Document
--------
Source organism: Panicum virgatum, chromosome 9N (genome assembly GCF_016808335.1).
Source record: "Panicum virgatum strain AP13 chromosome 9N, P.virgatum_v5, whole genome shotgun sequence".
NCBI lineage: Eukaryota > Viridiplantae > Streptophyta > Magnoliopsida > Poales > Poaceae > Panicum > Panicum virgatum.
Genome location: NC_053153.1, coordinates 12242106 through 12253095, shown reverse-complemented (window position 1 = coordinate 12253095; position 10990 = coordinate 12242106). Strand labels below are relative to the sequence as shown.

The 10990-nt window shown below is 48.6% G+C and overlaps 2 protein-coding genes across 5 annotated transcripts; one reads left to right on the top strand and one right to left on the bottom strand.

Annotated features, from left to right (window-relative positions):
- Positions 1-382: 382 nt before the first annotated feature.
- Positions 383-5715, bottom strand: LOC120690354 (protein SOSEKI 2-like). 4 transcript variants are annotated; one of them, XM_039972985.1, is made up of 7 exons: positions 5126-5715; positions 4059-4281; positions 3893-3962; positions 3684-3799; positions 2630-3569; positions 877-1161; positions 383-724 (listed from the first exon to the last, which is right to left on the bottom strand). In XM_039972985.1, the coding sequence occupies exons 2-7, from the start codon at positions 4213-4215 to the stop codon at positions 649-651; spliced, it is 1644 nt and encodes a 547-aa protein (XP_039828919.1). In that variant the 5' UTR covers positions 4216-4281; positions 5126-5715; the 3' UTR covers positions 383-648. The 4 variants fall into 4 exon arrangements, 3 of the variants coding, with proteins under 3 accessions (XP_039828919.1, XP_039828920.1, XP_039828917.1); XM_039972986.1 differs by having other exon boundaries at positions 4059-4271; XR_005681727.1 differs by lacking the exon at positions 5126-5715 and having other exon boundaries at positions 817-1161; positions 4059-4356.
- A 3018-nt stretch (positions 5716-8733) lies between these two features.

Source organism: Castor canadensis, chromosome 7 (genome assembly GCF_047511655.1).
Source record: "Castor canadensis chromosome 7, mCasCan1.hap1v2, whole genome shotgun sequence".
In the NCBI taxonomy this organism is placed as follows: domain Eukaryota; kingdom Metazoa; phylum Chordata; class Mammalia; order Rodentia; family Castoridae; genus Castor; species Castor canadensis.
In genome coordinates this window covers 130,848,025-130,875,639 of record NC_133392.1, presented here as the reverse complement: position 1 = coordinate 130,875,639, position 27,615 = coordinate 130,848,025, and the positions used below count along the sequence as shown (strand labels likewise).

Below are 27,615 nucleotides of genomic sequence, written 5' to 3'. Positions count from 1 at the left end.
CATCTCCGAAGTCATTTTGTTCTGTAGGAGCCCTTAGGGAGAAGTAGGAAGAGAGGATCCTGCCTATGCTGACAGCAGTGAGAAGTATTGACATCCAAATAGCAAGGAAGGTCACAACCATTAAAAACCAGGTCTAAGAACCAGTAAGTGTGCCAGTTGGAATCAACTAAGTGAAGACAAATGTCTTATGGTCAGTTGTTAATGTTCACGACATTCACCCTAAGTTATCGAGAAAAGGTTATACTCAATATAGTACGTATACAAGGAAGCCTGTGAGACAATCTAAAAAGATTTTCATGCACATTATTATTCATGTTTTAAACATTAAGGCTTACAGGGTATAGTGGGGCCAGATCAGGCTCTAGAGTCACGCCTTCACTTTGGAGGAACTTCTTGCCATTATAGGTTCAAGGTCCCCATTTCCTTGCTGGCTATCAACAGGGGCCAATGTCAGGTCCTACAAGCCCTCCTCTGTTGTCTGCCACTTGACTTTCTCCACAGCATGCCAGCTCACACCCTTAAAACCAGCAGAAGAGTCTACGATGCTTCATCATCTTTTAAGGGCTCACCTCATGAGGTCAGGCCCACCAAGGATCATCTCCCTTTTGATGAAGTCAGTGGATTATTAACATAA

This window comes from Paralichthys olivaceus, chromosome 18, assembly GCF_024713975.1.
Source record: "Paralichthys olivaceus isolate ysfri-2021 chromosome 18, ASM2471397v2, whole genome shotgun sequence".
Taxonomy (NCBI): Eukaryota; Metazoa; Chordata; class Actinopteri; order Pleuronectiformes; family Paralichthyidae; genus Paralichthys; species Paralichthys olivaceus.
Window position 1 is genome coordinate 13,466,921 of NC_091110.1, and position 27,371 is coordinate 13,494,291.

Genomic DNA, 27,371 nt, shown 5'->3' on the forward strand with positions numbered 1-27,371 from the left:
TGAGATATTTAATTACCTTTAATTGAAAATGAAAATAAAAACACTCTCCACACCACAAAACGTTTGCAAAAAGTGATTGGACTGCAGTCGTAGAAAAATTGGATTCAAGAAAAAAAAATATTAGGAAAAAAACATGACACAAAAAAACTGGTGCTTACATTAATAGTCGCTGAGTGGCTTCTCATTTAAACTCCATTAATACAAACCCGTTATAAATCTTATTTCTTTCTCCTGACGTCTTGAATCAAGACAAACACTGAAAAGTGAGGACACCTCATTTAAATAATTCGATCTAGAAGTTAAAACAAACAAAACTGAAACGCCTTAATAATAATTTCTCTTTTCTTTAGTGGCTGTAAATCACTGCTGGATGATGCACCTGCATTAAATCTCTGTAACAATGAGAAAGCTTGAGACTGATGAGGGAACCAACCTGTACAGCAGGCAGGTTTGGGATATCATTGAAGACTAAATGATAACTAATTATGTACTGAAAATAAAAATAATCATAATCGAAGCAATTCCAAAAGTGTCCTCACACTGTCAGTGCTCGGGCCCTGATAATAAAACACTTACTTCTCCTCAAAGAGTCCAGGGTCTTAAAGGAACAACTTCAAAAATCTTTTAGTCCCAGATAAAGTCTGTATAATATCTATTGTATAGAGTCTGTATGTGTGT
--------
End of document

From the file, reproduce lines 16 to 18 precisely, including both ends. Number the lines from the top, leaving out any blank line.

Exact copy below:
This window comes from Paralichthys olivaceus, chromosome 18, assembly GCF_024713975.1.
Source record: "Paralichthys olivaceus isolate ysfri-2021 chromosome 18, ASM2471397v2, whole genome shotgun sequence".
Taxonomy (NCBI): Eukaryota; Metazoa; Chordata; class Actinopteri; order Pleuronectiformes; family Paralichthyidae; genus Paralichthys; species Paralichthys olivaceus.